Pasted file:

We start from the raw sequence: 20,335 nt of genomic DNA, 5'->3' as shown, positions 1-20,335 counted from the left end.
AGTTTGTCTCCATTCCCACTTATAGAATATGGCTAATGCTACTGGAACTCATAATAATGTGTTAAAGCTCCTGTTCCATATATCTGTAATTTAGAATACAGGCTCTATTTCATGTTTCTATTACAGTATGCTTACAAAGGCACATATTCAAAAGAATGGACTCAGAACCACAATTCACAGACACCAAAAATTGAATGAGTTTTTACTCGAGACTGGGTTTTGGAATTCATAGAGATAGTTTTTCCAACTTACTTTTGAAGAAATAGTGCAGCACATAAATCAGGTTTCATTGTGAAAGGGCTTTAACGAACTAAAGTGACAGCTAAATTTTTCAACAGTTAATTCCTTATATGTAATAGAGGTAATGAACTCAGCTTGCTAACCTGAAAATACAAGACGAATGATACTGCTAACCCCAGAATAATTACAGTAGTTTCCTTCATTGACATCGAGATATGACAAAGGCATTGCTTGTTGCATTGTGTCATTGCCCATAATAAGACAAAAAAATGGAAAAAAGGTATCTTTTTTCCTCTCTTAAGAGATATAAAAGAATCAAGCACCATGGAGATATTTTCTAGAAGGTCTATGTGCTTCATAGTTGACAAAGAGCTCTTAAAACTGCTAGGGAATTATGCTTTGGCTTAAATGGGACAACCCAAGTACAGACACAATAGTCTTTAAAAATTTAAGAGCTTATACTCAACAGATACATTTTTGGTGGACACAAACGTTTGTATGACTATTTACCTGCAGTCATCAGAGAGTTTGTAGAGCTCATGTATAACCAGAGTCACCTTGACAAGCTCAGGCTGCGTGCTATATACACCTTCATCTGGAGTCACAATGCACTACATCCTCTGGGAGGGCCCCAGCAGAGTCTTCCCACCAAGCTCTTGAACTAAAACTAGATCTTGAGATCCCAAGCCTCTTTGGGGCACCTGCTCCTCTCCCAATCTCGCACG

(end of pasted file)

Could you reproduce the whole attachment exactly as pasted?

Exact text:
We start from the raw sequence: 20,335 nt of genomic DNA, 5'->3' as shown, positions 1-20,335 counted from the left end.
AGTTTGTCTCCATTCCCACTTATAGAATATGGCTAATGCTACTGGAACTCATAATAATGTGTTAAAGCTCCTGTTCCATATATCTGTAATTTAGAATACAGGCTCTATTTCATGTTTCTATTACAGTATGCTTACAAAGGCACATATTCAAAAGAATGGACTCAGAACCACAATTCACAGACACCAAAAATTGAATGAGTTTTTACTCGAGACTGGGTTTTGGAATTCATAGAGATAGTTTTTCCAACTTACTTTTGAAGAAATAGTGCAGCACATAAATCAGGTTTCATTGTGAAAGGGCTTTAACGAACTAAAGTGACAGCTAAATTTTTCAACAGTTAATTCCTTATATGTAATAGAGGTAATGAACTCAGCTTGCTAACCTGAAAATACAAGACGAATGATACTGCTAACCCCAGAATAATTACAGTAGTTTCCTTCATTGACATCGAGATATGACAAAGGCATTGCTTGTTGCATTGTGTCATTGCCCATAATAAGACAAAAAAATGGAAAAAAGGTATCTTTTTTCCTCTCTTAAGAGATATAAAAGAATCAAGCACCATGGAGATATTTTCTAGAAGGTCTATGTGCTTCATAGTTGACAAAGAGCTCTTAAAACTGCTAGGGAATTATGCTTTGGCTTAAATGGGACAACCCAAGTACAGACACAATAGTCTTTAAAAATTTAAGAGCTTATACTCAACAGATACATTTTTGGTGGACACAAACGTTTGTATGACTATTTACCTGCAGTCATCAGAGAGTTTGTAGAGCTCATGTATAACCAGAGTCACCTTGACAAGCTCAGGCTGCGTGCTATATACACCTTCATCTGGAGTCACAATGCACTACATCCTCTGGGAGGGCCCCAGCAGAGTCTTCCCACCAAGCTCTTGAACTAAAACTAGATCTTGAGATCCCAAGCCTCTTTGGGGCACCTGCTCCTCTCCCAATCTCGCACG